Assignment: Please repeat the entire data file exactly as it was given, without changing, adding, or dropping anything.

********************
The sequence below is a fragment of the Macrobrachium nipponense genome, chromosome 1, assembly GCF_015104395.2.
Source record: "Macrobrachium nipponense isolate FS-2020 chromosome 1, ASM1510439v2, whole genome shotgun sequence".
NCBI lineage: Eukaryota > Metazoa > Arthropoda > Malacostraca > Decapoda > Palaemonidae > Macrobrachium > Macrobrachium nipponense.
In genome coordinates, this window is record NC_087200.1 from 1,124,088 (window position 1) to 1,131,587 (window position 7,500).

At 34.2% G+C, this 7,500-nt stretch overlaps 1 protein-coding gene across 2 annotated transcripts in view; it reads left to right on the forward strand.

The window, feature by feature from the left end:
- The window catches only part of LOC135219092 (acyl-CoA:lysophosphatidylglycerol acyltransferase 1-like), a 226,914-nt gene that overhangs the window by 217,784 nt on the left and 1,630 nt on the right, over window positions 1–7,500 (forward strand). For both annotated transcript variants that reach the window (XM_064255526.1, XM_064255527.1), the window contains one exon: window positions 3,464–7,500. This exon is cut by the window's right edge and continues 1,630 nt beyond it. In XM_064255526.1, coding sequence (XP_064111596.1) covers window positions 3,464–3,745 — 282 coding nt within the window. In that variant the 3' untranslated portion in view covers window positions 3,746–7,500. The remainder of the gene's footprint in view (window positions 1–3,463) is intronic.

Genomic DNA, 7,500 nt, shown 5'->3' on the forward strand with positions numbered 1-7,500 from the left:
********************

The sequence below is a fragment of the Macrobrachium nipponense genome, chromosome 1, assembly GCF_015104395.2.
Source record: "Macrobrachium nipponense isolate FS-2020 chromosome 1, ASM1510439v2, whole genome shotgun sequence".
NCBI lineage: Eukaryota > Metazoa > Arthropoda > Malacostraca > Decapoda > Palaemonidae > Macrobrachium > Macrobrachium nipponense.
In genome coordinates, this window is record NC_087200.1 from 1,124,088 (window position 1) to 1,131,587 (window position 7,500).

At 34.2% G+C, this 7,500-nt stretch overlaps 1 protein-coding gene across 2 annotated transcripts in view; it reads left to right on the forward strand.

The window, feature by feature from the left end:
- The window catches only part of LOC135219092 (acyl-CoA:lysophosphatidylglycerol acyltransferase 1-like), a 226,914-nt gene that overhangs the window by 217,784 nt on the left and 1,630 nt on the right, over window positions 1–7,500 (forward strand). For both annotated transcript variants that reach the window (XM_064255526.1, XM_064255527.1), the window contains one exon: window positions 3,464–7,500. This exon is cut by the window's right edge and continues 1,630 nt beyond it. In XM_064255526.1, coding sequence (XP_064111596.1) covers window positions 3,464–3,745 — 282 coding nt within the window. In that variant the 3' untranslated portion in view covers window positions 3,746–7,500. The remainder of the gene's footprint in view (window positions 1–3,463) is intronic.

Genomic DNA, 7,500 nt, shown 5'->3' on the forward strand with positions numbered 1-7,500 from the left: